COLUMBIA — The NAACP expressed outrage Saturday over Missouri Gov.
Matt Blunt’s order to fly the Confederate flag over a state historic
site, and asked the public to rally against it.
Blunt ordered the flag flown today, for one day only, at the
Confederate Memorial State Historic Site near Higginsville in honor of
Confederate Memorial Day.
The order came after Rep. Mike McGhee, an Odessa Republican, made the request on behalf of local residents.
Mary Ratliff, the president of the Missouri State Conference of the
National Association for the Advancement of Colored People, said she
had already written the governor to ask him to reconsider.
“We were very much surprised and hurt and appalled,” Ratliff said
during a break from the group’s regularly scheduled meeting Saturday in
Blunt could not be reached Saturday for comment.
Ratliff said the Missouri State Conference was asking for approval
from NAACP officials in Washington to hold a small informational rally
at 1:30 p.m. today at the governor’s mansion in Jefferson City.
“I hope that he will see our resilience” and use legal means to make sure the flag is not raised, Ratliff said.
Ratliff and other NAACP members are asking the public to voice their
objections to the order, urging them to contact Blunt or their state
They also asked Missouri residents to fly the American flag Sunday.
“We are one country, one nation,” Ratliff said. “We should have one flag expressing that nation.”
Ratliff said the group was planning a protest at the governor’s
mansion instead of the Confederate memorial because the group did not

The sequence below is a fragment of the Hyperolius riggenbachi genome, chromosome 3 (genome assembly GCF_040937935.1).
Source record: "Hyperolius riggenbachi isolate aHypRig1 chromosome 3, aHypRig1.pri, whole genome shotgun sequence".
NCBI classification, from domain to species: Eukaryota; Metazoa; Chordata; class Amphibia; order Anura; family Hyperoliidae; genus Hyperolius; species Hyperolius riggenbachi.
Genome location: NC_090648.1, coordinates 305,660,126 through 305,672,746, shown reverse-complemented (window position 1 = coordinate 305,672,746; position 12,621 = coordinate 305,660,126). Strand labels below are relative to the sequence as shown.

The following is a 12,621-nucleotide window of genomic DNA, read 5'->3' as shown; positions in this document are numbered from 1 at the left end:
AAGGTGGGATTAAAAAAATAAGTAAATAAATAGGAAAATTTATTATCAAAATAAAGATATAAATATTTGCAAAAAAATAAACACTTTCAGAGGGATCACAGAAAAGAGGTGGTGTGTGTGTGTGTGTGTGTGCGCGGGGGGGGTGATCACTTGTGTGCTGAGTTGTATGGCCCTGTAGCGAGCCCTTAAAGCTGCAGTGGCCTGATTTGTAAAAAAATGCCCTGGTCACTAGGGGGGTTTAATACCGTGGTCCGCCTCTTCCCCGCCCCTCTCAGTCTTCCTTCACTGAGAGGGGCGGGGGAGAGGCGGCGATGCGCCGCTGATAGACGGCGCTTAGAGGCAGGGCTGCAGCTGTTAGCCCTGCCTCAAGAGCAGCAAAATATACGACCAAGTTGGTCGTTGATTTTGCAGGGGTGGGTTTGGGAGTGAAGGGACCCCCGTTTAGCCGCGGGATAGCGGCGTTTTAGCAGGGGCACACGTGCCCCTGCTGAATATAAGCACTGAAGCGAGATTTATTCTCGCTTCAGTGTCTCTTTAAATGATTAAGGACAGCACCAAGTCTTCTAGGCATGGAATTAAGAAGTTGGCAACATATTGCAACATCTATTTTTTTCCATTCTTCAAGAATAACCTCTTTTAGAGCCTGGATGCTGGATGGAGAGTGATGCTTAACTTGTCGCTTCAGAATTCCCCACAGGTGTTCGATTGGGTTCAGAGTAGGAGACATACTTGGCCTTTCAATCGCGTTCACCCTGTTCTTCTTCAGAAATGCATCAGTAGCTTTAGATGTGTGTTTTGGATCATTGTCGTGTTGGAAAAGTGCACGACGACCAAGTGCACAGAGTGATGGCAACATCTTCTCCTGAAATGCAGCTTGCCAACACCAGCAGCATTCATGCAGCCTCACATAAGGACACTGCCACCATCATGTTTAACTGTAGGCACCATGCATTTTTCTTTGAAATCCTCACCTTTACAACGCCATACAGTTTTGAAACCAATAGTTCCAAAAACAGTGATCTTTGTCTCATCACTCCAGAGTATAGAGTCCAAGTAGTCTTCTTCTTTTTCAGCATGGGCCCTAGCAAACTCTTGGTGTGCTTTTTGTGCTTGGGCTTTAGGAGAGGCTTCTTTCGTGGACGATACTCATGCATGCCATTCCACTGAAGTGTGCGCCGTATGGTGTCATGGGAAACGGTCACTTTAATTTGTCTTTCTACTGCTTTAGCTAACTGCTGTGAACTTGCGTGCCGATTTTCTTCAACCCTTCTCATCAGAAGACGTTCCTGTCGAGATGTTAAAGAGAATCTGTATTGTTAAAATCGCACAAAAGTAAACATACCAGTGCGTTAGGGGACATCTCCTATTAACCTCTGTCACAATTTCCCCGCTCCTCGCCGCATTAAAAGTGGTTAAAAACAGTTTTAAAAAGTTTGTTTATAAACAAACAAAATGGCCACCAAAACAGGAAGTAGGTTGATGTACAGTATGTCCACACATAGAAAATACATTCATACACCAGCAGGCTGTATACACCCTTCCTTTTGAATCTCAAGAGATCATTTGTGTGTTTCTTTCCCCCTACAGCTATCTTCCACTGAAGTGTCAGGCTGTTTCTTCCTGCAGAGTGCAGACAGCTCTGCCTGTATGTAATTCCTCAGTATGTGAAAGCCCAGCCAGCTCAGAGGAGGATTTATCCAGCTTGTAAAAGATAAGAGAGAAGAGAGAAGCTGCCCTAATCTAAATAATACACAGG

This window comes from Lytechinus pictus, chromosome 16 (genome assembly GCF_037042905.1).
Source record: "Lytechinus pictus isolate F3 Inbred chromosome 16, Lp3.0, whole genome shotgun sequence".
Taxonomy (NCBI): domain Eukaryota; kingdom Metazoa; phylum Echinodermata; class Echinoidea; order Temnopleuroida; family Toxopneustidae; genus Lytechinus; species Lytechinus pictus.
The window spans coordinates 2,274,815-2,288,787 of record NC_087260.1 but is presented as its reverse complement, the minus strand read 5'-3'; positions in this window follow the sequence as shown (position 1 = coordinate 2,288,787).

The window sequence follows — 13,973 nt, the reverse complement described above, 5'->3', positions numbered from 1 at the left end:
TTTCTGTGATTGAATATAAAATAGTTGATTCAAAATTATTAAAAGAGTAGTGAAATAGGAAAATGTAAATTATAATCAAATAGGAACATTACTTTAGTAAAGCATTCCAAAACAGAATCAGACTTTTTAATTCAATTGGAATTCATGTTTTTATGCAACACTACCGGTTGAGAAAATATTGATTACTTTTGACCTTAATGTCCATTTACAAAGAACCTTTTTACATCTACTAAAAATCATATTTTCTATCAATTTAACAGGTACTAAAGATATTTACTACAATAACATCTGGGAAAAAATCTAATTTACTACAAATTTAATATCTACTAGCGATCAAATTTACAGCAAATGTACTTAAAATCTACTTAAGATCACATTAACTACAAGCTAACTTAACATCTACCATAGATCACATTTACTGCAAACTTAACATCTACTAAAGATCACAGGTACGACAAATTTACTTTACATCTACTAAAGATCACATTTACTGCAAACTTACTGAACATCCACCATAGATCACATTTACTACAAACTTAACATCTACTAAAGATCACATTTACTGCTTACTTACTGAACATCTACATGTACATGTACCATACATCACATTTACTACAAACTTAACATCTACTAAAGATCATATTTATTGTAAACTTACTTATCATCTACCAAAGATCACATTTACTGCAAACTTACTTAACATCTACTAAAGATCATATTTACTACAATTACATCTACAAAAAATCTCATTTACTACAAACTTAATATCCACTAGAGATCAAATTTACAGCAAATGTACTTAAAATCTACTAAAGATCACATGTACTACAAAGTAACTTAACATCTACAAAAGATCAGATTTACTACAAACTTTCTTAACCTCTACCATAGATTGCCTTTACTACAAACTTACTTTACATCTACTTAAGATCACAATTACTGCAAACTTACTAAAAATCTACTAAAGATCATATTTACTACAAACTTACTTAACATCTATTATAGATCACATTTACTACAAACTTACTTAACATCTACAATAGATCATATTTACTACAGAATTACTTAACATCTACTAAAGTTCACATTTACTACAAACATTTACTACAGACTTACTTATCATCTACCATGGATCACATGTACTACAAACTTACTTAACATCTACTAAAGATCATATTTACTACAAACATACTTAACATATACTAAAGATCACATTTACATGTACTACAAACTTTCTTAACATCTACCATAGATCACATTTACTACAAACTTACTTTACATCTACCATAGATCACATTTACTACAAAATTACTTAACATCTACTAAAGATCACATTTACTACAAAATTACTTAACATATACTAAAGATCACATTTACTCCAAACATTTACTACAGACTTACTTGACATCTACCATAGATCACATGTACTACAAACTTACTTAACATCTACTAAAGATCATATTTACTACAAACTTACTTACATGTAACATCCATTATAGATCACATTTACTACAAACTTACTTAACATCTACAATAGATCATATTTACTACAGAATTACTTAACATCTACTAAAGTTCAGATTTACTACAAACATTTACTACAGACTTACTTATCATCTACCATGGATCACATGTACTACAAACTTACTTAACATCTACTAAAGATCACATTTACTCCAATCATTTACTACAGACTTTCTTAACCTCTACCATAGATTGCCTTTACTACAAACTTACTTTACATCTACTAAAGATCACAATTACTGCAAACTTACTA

oppose the ceremony, only the raising of the Confederate flag.
The Rev. Gill Ford, NAACP Region IV director, acknowledged that
individuals have the right to free speech, but spoke against Blunt’s
“The reality is that when government becomes involved, then you get an endorsement,” Ford said.
He called the Confederate flag a symbol of hatred and terror.
McGhee said Saturday that he asked the governor to lift a
two-year-old ban on flying the flag after receiving a request from
residents in Higginsville.
“It’s not a racist thing,” McGhee said. “Those soldiers died for
that flag. They earned it, whether you agree with their cause or you
don’t agree with their cause.”
The site was founded several years after the Civil War as a home for
Confederate veterans. The property eventually came under state control.
The Confederate flag flew at the Confederate memorial and Fort
Davidson State Historic Site at Pilot Knob until 2003, when Gov. Bob
Holden ordered it taken down.
McGhee compared flying the Confederate flag over the memorial to the
Mexican flag flying over a Texas memorial for Mexican soldiers killed
in the Mexican War, the British flag flying over a Revolutionary War
memorial on the East Coast, and the American flag flying in France over
the graves of U.S. soldiers who were killed there.
“I did what I thought was the right thing to do,” said McGhee, who
added that he believed the memorial was the only place the flag should
be displayed. “Anybody who thinks we can change history is mistaken.”
During the 2005 legislative session, McGhee sponsored a bill that
would have created a special parks board with the power to decide
whether Confederate flags could be placed on headstones or flown over
state historic sites. The measure met stiff resistance from Democrats,
and legislators did not act on it.
McGhee said any decision on whether the flag should be allowed to
fly at the memorial for more than a single day should be made by others.
“I probably would have been a Northerner,” he said.